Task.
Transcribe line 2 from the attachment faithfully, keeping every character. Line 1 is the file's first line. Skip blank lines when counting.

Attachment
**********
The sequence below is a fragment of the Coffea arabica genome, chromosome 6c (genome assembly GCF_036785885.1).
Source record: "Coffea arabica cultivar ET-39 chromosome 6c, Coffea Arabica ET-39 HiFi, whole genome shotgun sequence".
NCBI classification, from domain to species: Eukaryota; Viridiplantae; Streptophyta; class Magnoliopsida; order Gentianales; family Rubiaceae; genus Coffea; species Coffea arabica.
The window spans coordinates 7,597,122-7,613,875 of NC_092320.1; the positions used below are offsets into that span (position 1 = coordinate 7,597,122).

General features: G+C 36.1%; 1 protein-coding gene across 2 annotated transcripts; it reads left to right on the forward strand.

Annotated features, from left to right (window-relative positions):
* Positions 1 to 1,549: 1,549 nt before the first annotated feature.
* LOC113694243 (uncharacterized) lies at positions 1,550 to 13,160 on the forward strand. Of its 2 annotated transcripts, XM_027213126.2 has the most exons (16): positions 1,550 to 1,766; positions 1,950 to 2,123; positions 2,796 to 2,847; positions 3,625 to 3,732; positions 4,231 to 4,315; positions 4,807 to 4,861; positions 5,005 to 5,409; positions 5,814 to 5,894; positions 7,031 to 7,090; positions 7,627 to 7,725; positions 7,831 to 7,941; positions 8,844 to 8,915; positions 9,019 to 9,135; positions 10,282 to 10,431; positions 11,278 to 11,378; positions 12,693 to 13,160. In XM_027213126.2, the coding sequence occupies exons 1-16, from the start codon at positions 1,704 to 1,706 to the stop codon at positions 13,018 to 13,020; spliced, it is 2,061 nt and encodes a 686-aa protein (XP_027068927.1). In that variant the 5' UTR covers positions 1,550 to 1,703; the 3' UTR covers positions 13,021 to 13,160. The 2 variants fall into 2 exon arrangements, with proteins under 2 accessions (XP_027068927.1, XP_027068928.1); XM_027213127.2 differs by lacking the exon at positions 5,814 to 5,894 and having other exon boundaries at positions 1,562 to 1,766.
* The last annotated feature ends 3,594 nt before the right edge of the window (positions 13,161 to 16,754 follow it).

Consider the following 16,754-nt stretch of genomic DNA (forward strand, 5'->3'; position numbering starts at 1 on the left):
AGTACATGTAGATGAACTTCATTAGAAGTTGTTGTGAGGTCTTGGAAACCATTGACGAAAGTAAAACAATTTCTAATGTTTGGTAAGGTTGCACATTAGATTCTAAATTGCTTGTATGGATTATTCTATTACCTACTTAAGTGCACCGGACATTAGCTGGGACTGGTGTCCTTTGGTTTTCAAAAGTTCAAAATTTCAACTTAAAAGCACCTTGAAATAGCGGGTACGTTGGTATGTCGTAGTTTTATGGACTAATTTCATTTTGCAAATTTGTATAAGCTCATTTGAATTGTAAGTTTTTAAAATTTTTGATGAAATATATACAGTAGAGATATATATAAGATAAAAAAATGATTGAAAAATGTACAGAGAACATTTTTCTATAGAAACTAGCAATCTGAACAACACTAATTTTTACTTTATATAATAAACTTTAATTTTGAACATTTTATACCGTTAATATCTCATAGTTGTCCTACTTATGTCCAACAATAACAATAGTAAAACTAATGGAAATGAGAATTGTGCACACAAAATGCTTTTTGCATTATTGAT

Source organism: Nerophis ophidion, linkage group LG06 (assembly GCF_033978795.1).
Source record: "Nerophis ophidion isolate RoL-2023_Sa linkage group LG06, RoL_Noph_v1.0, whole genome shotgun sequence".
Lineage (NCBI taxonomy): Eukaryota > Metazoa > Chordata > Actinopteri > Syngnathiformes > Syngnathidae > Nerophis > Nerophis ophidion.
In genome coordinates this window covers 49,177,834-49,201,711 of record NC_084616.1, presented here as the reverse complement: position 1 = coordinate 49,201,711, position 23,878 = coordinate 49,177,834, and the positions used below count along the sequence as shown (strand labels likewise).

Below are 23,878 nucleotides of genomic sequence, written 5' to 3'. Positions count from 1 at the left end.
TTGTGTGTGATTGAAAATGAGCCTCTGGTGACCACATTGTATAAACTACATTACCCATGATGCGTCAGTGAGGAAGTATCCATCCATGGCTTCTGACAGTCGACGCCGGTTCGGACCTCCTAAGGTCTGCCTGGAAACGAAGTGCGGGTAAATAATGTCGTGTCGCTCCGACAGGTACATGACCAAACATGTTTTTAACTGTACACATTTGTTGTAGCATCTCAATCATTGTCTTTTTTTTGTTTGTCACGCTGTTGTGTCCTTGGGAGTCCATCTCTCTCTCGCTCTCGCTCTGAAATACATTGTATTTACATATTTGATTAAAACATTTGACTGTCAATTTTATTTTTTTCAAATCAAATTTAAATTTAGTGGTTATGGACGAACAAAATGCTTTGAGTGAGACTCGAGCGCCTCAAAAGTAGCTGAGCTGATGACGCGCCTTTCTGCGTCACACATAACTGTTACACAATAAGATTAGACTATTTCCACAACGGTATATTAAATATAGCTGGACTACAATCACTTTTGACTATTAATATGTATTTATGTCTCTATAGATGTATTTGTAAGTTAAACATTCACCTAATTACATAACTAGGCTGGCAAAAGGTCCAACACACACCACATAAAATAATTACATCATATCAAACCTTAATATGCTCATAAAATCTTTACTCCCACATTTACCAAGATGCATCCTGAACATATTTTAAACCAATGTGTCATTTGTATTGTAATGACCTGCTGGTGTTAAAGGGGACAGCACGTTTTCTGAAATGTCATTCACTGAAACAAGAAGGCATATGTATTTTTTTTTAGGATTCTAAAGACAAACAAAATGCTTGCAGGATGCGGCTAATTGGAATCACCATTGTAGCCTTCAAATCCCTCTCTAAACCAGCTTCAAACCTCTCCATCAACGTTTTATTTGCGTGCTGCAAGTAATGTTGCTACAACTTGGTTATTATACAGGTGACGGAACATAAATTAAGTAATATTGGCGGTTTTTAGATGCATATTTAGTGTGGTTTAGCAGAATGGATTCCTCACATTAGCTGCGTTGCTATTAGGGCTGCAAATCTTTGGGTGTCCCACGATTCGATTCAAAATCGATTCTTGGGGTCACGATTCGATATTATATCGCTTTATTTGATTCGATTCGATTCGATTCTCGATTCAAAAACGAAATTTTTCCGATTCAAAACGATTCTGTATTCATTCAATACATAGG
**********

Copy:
Source record: "Coffea arabica cultivar ET-39 chromosome 6c, Coffea Arabica ET-39 HiFi, whole genome shotgun sequence".